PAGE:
Getting children to brush their teeth properly can be a challenge, but it’s an important part of their daily routine. Like adults, kids should brush their teeth with a fluoride toothpaste for two minutes twice a day, and one of those sessions should be before bedtime.
Facts on Fluoride
The American Dental Association (ADA) offers guidelines for fluoride toothpaste use. This new recommendation is in direct response to an increase in the number of cases of cavities and general tooth decay in very young children. Watch the informative news video below.
Brushing for Infants
Parents of infants should use a very small amount of fluoride toothpaste to lightly brush baby teeth as soon as they appear. The ADA suggests that an amount even smaller than the typical “pea-sized” standard is used, often referring to the new size as a “smear.” A smear only lightly covers the upper-most bristles of the brush, and does not deposit in a clump or blob. Once children have aged to 3-6 years old, increase to the standard pea-size amount.
Children are little people, so a small, soft kid-friendly toothbrush is recommended. Encourage your child to count their teeth and brush them in order so they don’t miss any. Toothbrushes should be replaced regularly - a three-month old toothbrush is 30 percent less effective at removing gooey plaque than a new one. Make sure your child is gentle as they brush so they don’t damage their gums. Encourage your child to spit afterwards instead of rinse. Toothpaste continues to work for hours after teeth are brushed, so if it is rinsed away it will not offer the same benefits or protection.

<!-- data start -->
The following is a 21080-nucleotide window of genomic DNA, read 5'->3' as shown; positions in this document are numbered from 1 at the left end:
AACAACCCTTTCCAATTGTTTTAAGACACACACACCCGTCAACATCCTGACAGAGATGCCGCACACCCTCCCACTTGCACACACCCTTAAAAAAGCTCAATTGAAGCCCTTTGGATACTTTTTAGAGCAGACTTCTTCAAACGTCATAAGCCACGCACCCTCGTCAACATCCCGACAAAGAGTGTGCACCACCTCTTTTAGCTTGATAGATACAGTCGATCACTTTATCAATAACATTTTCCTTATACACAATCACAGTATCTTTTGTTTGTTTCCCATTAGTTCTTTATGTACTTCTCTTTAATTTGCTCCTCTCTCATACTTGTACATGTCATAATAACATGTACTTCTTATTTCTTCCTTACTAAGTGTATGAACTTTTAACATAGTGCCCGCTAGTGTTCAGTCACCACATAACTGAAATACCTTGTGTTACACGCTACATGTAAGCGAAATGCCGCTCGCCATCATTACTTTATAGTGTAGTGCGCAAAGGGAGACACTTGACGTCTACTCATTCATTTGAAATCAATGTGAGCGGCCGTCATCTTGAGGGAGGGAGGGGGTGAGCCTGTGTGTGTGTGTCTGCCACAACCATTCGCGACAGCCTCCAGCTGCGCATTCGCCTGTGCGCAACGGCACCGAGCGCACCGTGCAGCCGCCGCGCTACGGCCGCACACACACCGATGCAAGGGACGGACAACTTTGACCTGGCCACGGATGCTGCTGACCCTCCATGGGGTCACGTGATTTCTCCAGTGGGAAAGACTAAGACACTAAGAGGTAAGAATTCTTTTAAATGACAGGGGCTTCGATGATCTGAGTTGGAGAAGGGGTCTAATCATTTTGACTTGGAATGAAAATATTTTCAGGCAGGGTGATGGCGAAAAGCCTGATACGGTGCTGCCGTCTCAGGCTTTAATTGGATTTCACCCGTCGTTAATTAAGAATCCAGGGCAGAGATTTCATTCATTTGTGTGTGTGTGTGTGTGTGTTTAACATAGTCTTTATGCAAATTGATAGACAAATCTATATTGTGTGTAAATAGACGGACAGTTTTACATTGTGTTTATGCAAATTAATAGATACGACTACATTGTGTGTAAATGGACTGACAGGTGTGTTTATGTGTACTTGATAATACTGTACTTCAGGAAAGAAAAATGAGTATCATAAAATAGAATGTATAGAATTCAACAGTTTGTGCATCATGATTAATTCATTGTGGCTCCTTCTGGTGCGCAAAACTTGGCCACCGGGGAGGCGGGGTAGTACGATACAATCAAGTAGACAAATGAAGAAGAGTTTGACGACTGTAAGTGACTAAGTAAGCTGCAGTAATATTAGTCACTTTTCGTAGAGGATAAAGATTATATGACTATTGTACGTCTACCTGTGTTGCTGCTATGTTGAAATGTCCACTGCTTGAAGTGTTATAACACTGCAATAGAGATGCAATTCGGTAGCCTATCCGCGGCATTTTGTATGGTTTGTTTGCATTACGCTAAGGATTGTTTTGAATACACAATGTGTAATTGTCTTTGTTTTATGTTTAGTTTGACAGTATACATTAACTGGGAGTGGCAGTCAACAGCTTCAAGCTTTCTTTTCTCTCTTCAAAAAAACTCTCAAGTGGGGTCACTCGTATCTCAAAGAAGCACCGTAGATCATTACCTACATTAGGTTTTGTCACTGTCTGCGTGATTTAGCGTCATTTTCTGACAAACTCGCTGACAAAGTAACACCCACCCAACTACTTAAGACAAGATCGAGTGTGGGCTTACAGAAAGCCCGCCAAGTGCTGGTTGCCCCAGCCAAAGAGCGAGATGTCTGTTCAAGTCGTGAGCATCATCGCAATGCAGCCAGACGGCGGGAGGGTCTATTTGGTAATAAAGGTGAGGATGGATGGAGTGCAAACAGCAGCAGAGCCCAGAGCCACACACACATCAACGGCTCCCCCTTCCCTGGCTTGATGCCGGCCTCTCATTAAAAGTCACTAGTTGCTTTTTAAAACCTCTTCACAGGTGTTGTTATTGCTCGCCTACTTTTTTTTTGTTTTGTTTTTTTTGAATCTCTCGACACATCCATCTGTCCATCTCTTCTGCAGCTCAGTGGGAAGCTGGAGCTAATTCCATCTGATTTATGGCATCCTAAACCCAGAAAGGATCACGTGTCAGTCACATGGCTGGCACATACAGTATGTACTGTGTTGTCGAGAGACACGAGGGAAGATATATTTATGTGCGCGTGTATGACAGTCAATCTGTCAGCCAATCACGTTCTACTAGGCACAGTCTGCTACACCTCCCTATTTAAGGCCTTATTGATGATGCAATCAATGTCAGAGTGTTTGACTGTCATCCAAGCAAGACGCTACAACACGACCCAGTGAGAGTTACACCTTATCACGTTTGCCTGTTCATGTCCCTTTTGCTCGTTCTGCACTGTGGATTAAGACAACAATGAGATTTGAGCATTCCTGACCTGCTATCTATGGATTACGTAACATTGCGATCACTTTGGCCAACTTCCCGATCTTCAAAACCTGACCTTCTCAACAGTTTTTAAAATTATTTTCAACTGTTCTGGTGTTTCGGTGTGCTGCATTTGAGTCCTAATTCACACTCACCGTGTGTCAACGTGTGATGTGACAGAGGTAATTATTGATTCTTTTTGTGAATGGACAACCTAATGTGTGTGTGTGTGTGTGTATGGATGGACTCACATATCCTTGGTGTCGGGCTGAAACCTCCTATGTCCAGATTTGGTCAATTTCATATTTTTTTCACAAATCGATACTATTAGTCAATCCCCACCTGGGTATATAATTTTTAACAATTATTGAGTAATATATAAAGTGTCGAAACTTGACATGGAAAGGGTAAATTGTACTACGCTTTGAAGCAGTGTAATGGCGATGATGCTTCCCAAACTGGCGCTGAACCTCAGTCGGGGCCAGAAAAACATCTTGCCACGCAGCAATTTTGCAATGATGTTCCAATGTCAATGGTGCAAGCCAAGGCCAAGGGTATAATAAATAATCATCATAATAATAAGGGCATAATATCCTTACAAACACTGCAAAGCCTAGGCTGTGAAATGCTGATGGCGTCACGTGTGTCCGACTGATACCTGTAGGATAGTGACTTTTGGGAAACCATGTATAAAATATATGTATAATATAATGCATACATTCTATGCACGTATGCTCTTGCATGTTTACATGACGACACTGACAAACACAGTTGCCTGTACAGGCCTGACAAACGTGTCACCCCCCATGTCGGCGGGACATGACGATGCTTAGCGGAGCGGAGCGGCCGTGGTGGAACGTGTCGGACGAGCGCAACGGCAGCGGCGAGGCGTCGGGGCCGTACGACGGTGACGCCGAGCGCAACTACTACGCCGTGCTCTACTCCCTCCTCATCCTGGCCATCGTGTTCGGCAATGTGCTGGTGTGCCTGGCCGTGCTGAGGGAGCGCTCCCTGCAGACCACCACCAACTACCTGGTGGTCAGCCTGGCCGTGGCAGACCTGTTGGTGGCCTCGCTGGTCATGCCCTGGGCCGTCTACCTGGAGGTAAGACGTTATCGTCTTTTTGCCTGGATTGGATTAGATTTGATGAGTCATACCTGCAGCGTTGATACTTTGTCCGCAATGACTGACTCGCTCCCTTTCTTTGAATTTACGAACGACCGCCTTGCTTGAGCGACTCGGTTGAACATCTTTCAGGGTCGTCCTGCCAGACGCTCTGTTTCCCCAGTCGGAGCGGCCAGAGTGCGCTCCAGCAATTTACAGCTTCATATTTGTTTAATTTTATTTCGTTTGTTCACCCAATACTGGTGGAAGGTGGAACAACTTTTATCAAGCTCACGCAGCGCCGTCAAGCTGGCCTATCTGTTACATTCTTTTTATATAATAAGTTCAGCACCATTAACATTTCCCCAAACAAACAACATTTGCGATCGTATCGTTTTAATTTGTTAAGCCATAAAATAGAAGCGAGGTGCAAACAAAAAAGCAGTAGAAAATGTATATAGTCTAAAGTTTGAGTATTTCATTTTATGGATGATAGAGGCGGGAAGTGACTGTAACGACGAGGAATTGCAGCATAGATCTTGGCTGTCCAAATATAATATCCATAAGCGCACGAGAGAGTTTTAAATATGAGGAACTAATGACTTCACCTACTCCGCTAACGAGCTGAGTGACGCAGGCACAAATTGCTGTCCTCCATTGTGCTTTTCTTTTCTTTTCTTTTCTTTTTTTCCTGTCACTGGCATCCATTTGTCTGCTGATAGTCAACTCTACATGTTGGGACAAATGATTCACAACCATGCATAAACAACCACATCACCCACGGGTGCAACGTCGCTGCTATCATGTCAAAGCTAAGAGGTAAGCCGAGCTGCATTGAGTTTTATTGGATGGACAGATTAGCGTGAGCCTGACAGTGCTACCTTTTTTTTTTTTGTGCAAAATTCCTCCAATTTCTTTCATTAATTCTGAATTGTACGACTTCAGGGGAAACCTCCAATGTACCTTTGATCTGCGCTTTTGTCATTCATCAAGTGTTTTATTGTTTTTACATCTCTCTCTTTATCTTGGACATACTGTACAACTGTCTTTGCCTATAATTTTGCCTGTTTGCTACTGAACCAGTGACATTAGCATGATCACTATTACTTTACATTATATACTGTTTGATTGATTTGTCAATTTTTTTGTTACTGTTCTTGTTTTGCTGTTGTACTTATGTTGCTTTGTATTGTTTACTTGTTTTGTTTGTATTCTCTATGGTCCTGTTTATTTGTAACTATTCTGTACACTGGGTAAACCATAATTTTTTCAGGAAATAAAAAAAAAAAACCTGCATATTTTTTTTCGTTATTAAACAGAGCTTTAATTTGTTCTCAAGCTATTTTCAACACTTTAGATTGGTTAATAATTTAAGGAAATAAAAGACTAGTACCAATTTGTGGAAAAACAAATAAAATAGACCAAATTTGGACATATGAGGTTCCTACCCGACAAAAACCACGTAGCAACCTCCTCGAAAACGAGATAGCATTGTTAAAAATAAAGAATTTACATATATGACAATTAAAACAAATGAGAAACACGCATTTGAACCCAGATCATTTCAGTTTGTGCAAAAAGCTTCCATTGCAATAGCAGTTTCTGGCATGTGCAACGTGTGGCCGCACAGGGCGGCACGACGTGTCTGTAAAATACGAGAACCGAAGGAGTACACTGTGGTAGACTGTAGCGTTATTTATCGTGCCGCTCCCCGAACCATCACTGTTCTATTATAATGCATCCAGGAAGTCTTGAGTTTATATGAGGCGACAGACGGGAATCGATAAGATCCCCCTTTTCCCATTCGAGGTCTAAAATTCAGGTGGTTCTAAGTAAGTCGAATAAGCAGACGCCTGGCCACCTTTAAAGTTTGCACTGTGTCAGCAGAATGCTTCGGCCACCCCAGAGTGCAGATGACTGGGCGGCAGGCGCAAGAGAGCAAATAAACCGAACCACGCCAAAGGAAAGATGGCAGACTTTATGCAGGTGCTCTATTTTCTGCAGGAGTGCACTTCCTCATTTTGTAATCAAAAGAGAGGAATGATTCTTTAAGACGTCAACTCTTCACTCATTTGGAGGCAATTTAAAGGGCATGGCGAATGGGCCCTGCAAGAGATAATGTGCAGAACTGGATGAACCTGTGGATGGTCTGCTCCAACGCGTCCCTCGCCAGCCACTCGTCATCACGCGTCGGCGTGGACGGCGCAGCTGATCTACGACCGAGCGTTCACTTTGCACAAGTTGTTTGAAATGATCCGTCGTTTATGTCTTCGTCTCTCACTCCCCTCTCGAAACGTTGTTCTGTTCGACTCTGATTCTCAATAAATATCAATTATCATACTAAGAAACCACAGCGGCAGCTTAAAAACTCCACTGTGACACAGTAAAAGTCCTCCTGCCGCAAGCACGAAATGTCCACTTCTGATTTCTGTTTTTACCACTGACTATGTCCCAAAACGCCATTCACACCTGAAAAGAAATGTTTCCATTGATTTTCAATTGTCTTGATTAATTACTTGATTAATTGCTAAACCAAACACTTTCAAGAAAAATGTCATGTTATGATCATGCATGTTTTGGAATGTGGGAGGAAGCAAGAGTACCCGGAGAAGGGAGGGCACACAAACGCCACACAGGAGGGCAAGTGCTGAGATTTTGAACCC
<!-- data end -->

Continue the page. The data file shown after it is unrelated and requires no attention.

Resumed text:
Brushing is Fun
Make brushing fun and encourage calm activities. Sing songs or listen to a favorite song. There are even fun apps designed for brushing. Involve yourself in your child’s brush time until they are at least seven years old.
The First Dental Visit
Regular dental check-ups are vital, and it is never too early for a child to visit the dentist. Ideally, this can be from the moment their first teeth come in. A visit to a pediatric dental office can be fun and pleasant experience for a child and there are things parents and caregivers can do to help the process.
Consider making the first visit treatment-free. Be honest with the dentist. If your child has a problem or issue, let the office know in advance so they can prepare an appropriate environment. Be positive about the visit. Often a parent’s anxiety will translate to a child.
Everyone benefits from healthy teeth and gums. Ask your dentist about ways to help your child succeed in oral health.